No matter where you live in Florida, COVID-19 has impacted you. Maybe you were stuck indoors for days, lost your job or a loved one.
Many voters now say these experiences have become the deciding factor this election season, but it is not making their choice any easier.
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Eddie Rivera, a West Palm Beach restaurateur, has no idea who he is voting for in the presidential election.
"It's a Catch-22 on where do we stand," he said. "Do we do it this way, or do we do it that way? Is this one going to help me, but is this one going to help me? So, it's a challenge."
It is a challenge because when the virus locked down his community, it nearly destroyed his new business, which opened in January.
"We sat here and said, 'We just got rid of the food truck and graduated into a full-scale restaurant,'" Rivera said. "'How are we going to get through this?' The fear was there."
What wasn't there was help, Rivera said.
His restaurant, El Mata Munchies, didn't qualify for any federal assistance. Rivera has had to make do without aid from Republicans or Democrats.
"I did register [to vote]," Rivera said. "I just don't know where we're going to fall."
His indecision is uncommon in this part of the state. West Palm Beach saw some of Florida's most stringent COVID-19 protections. The result, a polarized electorate.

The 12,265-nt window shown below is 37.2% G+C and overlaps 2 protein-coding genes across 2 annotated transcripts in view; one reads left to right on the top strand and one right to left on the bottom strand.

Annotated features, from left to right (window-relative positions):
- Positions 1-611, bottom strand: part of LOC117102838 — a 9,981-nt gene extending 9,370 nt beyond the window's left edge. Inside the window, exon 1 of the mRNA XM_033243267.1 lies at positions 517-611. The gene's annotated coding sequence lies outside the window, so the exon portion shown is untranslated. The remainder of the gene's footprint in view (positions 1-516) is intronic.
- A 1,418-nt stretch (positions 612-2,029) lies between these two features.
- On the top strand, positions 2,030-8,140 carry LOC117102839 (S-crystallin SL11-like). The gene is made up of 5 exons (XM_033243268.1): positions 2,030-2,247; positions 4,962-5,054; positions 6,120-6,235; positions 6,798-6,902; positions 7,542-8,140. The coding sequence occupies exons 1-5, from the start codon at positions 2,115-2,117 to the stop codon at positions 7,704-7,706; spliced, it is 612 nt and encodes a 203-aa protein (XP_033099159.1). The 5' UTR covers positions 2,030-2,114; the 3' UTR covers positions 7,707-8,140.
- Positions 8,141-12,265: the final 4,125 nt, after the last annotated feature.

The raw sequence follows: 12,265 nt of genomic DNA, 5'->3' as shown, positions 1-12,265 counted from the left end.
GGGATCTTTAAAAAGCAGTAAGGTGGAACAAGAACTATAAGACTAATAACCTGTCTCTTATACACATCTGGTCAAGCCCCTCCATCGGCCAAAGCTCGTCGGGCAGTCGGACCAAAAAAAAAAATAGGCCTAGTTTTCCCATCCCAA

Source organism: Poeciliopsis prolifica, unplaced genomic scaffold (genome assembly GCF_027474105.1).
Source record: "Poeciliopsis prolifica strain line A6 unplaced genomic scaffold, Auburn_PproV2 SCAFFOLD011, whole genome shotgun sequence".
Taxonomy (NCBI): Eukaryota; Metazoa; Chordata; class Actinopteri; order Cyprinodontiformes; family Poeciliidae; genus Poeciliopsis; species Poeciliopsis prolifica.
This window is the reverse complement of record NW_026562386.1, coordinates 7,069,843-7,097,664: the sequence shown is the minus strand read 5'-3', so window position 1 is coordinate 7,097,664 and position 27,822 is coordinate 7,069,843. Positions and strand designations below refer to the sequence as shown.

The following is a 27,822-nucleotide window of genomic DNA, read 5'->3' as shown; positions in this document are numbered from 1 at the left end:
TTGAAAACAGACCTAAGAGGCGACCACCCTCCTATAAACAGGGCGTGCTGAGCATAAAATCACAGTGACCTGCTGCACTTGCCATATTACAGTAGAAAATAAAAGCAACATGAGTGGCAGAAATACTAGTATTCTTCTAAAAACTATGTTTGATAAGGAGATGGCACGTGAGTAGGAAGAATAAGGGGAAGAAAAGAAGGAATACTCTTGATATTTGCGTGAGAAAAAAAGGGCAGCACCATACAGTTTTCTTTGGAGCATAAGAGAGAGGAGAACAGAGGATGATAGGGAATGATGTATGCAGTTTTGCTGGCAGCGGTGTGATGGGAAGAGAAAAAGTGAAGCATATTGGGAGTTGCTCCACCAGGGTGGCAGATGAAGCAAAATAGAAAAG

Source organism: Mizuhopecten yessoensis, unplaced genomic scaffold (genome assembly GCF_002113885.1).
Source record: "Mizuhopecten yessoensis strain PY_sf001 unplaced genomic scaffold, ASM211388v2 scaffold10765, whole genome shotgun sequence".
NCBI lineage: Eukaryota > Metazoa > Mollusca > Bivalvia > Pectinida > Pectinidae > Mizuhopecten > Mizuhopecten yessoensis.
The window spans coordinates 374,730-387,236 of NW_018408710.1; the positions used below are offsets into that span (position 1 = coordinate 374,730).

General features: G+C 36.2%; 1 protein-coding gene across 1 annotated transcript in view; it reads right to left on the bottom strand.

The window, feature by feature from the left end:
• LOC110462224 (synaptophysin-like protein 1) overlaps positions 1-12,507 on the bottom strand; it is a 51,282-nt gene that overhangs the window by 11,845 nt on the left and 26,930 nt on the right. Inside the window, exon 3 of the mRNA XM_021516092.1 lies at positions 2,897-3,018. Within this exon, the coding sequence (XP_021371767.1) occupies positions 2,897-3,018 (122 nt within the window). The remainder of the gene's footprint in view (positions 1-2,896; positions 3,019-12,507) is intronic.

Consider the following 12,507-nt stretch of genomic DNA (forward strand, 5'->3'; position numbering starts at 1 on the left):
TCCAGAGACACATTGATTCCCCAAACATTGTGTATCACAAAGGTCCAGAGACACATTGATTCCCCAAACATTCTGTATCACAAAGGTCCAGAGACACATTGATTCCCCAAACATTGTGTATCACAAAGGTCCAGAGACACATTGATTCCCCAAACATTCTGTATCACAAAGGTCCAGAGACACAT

At weekly Trump gatherings, high above a portion of Interstate 95, it's not uncommon to find pandemic deniers like Cindy Falco.
Despite scientific evidence to the contrary, she believes COVID-19 is little more than the flu. She said Democrats are hyping the virus to take down the president.
"They're still trying to do a fear factor," Falco said. "The president got it. He's healed from it. We've got better medicines because of it. We don't need a vaccination, and now they want to press the issue more."
Pamela Fix is more reserved in her comments about COVID-19. The fellow Trump supporter took issue with mandated virus regulations, however.
"I feel for everyone that wasn’t able to work," said Fix. "We're Americans, and we should be able to make our choices on what we do."
In stark contrast, the area's Biden's backers tell us science should come first.
Michelle Sylvester was frustrated with the federal government's handling of the deadly illness, especially after she had a COVID-19 scare earlier this year. Testing wasn't what it should have been, Sylvester said.
"I took the test," she said. "I had to wait 11 days, 11 days to get a response. To have this turnaround on testing be so long is ridiculous."
The partisan divide on the virus is deep, according to a new survey by Pew Research. Only 24% of Trump supporters rank COVID-19 as a "very important" voting issue versus 82% of Biden's.
Both candidates are offering different takes on the pandemic.
Biden wants free testing for all Americans, to hire 100,000 contract tracers and more use of the Defense Production Act. It allows presidents to tap private manufactures to create needed supplies.
Trump is largely running on his performance, promoting economic recovery, limiting federal mandates on things like masks, and promising a vaccine, fast.
"At the end of the day, we've got bills to pay," said Rivera. "They don’t stop."
The platforms haven't made it any easier for Rivera to make a decision. He expects it will come down to the ballot box.
"It’s probably going to be one of those do or die moments right there at the cutoff time, Nov. 3," Rivera said.